Have you ever been so involved in an activity that time seemed to stand still? You know, those seemingly perfect moments where you were immersed fully in an enjoyable activity and felt energized and “in the zone ?” Such moments are fleeting, but most of us have experienced them. These seemingly perfect moments are like trying to grasp water. We all have had them, but most of us don’t know how to create them.
Such moments are referred to by Positive Psychology as “flow states.” They have been examined quite extensively by Mihály Csíkszentmihályi, one of the best-known influences in the field of positive psychology. Csíkszentmihályi identified the concept of flow states while studying factors that create human happiness. His initial studies surprised him when he found that there was no positive correlation between wealth and happiness. He became curious about what made people happy. He found that people who were happy routinely engaged in activities that made profound positive changes in brain chemistry and led to states of ecstasy. These ecstatic states occurred in everyday life, sometimes planned, and sometimes part of the persons every day routine. He called these states “flow states” because at those moments a person feels to be outside of themselves, watching things happen, simply allowing things to “flow.”
According to Csikszentmihalyi, flow is completely focused motivation. It is a single-minded immersion and represents perhaps the ultimate experience in harnessing the emotions in the service of performing and learning. In flow, the emotions are not just contained and channeled, but positive, energized, and aligned with the task at hand. The key component of flow is a feeling of spontaneous joy, deep focus on the activity, and a loss of self-awareness. At that moment nothing is important or noticed except the activity, not even one’s self or one’s emotions.
Csikszentmihalyi says that there are seven key components to being in a flow state:
1. Complete involvement in the activity, focused and concentrated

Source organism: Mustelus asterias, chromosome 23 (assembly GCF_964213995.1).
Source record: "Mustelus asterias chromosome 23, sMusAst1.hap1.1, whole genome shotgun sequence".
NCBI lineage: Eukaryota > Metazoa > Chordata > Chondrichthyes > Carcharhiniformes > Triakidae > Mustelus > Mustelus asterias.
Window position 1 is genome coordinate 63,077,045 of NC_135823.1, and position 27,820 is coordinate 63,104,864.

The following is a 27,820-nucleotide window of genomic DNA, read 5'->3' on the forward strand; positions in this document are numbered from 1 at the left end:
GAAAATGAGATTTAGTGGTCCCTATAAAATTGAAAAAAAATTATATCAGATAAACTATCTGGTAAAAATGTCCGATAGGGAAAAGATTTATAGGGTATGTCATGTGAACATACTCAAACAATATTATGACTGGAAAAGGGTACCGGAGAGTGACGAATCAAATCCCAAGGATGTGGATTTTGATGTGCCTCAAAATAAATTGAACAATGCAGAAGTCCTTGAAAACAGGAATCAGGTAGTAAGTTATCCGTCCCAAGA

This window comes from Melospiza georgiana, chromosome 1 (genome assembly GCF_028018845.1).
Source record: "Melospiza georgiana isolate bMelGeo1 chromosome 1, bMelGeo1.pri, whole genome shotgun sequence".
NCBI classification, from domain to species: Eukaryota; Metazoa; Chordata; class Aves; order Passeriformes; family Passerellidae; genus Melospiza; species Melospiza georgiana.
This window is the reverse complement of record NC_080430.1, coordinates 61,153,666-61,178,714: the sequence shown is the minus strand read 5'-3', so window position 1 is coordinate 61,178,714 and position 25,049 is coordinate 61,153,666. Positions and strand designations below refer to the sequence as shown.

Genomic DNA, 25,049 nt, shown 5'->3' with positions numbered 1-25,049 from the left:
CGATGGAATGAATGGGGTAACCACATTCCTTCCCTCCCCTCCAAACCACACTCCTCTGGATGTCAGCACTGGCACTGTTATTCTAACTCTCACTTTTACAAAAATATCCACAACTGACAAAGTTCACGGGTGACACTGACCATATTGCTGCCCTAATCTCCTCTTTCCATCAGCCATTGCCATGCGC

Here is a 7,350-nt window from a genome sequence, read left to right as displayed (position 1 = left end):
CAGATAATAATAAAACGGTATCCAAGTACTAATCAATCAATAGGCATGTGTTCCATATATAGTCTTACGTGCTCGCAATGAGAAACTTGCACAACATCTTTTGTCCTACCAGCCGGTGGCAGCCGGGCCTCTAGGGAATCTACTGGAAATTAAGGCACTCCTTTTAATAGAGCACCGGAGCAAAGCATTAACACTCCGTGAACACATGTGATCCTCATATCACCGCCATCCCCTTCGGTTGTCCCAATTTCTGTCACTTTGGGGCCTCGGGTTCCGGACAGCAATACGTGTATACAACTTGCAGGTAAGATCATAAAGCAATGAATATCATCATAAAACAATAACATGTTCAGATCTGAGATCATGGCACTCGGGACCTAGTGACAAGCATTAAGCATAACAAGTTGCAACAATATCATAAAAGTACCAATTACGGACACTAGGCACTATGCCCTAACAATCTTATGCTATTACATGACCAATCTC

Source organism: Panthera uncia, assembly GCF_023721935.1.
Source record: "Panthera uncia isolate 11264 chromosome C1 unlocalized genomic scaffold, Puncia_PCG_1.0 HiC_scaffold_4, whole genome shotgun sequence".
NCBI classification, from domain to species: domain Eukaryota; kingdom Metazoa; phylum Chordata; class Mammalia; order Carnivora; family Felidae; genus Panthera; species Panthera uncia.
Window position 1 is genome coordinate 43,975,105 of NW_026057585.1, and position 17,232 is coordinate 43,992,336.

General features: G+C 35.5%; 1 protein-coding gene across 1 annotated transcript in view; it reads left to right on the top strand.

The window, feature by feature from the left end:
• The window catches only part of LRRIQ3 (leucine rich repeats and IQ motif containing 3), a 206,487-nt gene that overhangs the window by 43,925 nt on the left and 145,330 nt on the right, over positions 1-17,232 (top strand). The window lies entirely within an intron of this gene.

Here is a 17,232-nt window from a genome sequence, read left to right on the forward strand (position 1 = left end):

2. A sense of complete ecstasy, being outside every day reality
3. Inner clarity, knowing what we are doing and what needs to be done
4. Knowing the activity is doable, that our skills are adequate for the task
5. A sense of serenity, there are no fears for the self. Ego is suspended
6. Timelessness, hours passed like minutes, full focus and attention is on the present
7. Intrinsic motivation, the activity that produces flow becomes its own reward
Csikszentmihalyi studied thousands of people who were able to attain flow. They ranged from adrenaline junkies who base jump, to surfers, extreme athletes, Buddhist monks, CEOs, video gamers, housewives, and every day people. Virtually everybody has activities that have the capacity to put them into flow states. His findings were that people who are happiest are those that get into flow state more frequently. The greater amount of flow in their life, the greater their sense of happiness. Money, power, and fame, Csikszentmihalyi feels, have little to do with true happiness.
Most positive psychologists,Csikszentmihalyi included, believe that we have certain setpoints for positivity. These tend to be biological, that is we are born with a tendency to reach a certain degree of happiness.Csikszentmihalyi believes that tapping into flow more regularly increases the setpoint and it elevates our quality of life.
Csikszentmihalyi admits that it is easy to recognize flow in athletics. Athletes are the easiest people to convince of the existence and benefits of flow, particularly those that are intrinsically motivated. Extreme athletes such as mountain climbers, skateboarders, and combat athletes are used to pushing the envelope regularly in getting into a state of flow. “Flow hackers,” as some call them tend to be intrinsically motivated. They have a need to get into flow state and could care less if they have an audience or get paid for it. Flow becomes the reward in itself. Video games also produce flow states for some. Again, flow becomes the reward.
At this point you may be asking yourself how you can attain a flow state.Csikszentmihalyi is adamant that all of us have activities that could create this. Think about it for a moment, what activities give you joy? Music, art, photography, cooking, there has to be something. It may even be something spiritual or related to your job. We all have something that can put us in a state of flow. Next time you have that feeling of being “in the zone’ take notice. That could be a feeling you can create more frequently.
Find what puts you in the zone and try to get there as often as possible. Csikszentmihalyi’s research indicates that this is a bigger factor in your state of happiness than money, or perhaps anything else. Find your flow and go with it!
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